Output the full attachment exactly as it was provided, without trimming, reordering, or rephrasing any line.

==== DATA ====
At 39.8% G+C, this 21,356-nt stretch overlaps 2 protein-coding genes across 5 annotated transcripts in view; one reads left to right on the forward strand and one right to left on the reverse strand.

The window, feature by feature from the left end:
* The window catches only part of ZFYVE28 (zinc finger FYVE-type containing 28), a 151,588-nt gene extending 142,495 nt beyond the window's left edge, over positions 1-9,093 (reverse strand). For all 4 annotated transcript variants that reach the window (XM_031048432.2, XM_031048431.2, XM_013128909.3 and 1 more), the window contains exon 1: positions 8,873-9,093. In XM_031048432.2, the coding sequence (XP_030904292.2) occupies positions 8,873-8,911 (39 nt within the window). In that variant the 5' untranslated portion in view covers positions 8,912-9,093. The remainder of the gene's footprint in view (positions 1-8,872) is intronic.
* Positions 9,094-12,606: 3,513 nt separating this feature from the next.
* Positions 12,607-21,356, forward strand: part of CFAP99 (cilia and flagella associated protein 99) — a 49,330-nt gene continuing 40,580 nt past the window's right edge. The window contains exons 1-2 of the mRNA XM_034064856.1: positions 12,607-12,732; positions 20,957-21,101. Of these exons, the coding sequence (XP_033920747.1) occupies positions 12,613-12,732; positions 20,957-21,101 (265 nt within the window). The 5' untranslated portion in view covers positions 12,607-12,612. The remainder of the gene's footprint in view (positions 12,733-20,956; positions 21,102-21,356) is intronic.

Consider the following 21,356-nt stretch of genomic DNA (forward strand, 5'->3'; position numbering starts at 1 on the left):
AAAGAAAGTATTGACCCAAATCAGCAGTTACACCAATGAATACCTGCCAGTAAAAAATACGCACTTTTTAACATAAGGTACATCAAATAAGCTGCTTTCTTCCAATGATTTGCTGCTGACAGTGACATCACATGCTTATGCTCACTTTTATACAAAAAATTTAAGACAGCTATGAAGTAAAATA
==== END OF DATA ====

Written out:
At 39.8% G+C, this 21,356-nt stretch overlaps 2 protein-coding genes across 5 annotated transcripts in view; one reads left to right on the forward strand and one right to left on the reverse strand.

The window, feature by feature from the left end:
* The window catches only part of ZFYVE28 (zinc finger FYVE-type containing 28), a 151,588-nt gene extending 142,495 nt beyond the window's left edge, over positions 1-9,093 (reverse strand). For all 4 annotated transcript variants that reach the window (XM_031048432.2, XM_031048431.2, XM_013128909.3 and 1 more), the window contains exon 1: positions 8,873-9,093. In XM_031048432.2, the coding sequence (XP_030904292.2) occupies positions 8,873-8,911 (39 nt within the window). In that variant the 5' untranslated portion in view covers positions 8,912-9,093. The remainder of the gene's footprint in view (positions 1-8,872) is intronic.
* Positions 9,094-12,606: 3,513 nt separating this feature from the next.
* Positions 12,607-21,356, forward strand: part of CFAP99 (cilia and flagella associated protein 99) — a 49,330-nt gene continuing 40,580 nt past the window's right edge. The window contains exons 1-2 of the mRNA XM_034064856.1: positions 12,607-12,732; positions 20,957-21,101. Of these exons, the coding sequence (XP_033920747.1) occupies positions 12,613-12,732; positions 20,957-21,101 (265 nt within the window). The 5' untranslated portion in view covers positions 12,607-12,612. The remainder of the gene's footprint in view (positions 12,733-20,956; positions 21,102-21,356) is intronic.

Consider the following 21,356-nt stretch of genomic DNA (forward strand, 5'->3'; position numbering starts at 1 on the left):
AAAGAAAGTATTGACCCAAATCAGCAGTTACACCAATGAATACCTGCCAGTAAAAAATACGCACTTTTTAACATAAGGTACATCAAATAAGCTGCTTTCTTCCAATGATTTGCTGCTGACAGTGACATCACATGCTTATGCTCACTTTTATACAAAAAATTTAAGACAGCTATGAAGTAAAATA